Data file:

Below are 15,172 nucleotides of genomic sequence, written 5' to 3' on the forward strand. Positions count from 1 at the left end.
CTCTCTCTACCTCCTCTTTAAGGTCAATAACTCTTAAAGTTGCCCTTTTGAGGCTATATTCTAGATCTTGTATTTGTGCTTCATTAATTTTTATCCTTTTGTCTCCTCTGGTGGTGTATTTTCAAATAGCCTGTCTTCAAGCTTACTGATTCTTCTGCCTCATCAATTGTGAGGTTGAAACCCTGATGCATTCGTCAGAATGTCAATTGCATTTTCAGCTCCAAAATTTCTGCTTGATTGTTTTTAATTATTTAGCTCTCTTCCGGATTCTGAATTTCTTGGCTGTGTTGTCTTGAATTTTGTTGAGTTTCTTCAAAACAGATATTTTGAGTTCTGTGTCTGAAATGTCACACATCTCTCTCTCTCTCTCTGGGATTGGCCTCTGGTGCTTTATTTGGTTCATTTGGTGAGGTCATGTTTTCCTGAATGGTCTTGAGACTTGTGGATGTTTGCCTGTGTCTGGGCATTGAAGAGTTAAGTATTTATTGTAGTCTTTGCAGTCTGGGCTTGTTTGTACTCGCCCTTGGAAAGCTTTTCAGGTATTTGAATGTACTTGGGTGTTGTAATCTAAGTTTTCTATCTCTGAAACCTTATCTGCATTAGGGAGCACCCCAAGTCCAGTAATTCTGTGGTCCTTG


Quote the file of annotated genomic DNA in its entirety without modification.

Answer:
Below are 15,172 nucleotides of genomic sequence, written 5' to 3' on the forward strand. Positions count from 1 at the left end.
CTCTCTCTACCTCCTCTTTAAGGTCAATAACTCTTAAAGTTGCCCTTTTGAGGCTATATTCTAGATCTTGTATTTGTGCTTCATTAATTTTTATCCTTTTGTCTCCTCTGGTGGTGTATTTTCAAATAGCCTGTCTTCAAGCTTACTGATTCTTCTGCCTCATCAATTGTGAGGTTGAAACCCTGATGCATTCGTCAGAATGTCAATTGCATTTTCAGCTCCAAAATTTCTGCTTGATTGTTTTTAATTATTTAGCTCTCTTCCGGATTCTGAATTTCTTGGCTGTGTTGTCTTGAATTTTGTTGAGTTTCTTCAAAACAGATATTTTGAGTTCTGTGTCTGAAATGTCACACATCTCTCTCTCTCTCTCTGGGATTGGCCTCTGGTGCTTTATTTGGTTCATTTGGTGAGGTCATGTTTTCCTGAATGGTCTTGAGACTTGTGGATGTTTGCCTGTGTCTGGGCATTGAAGAGTTAAGTATTTATTGTAGTCTTTGCAGTCTGGGCTTGTTTGTACTCGCCCTTGGAAAGCTTTTCAGGTATTTGAATGTACTTGGGTGTTGTAATCTAAGTTTTCTATCTCTGAAACCTTATCTGCATTAGGGAGCACCCCAAGTCCAGTAATTCTGTGGTCCTTG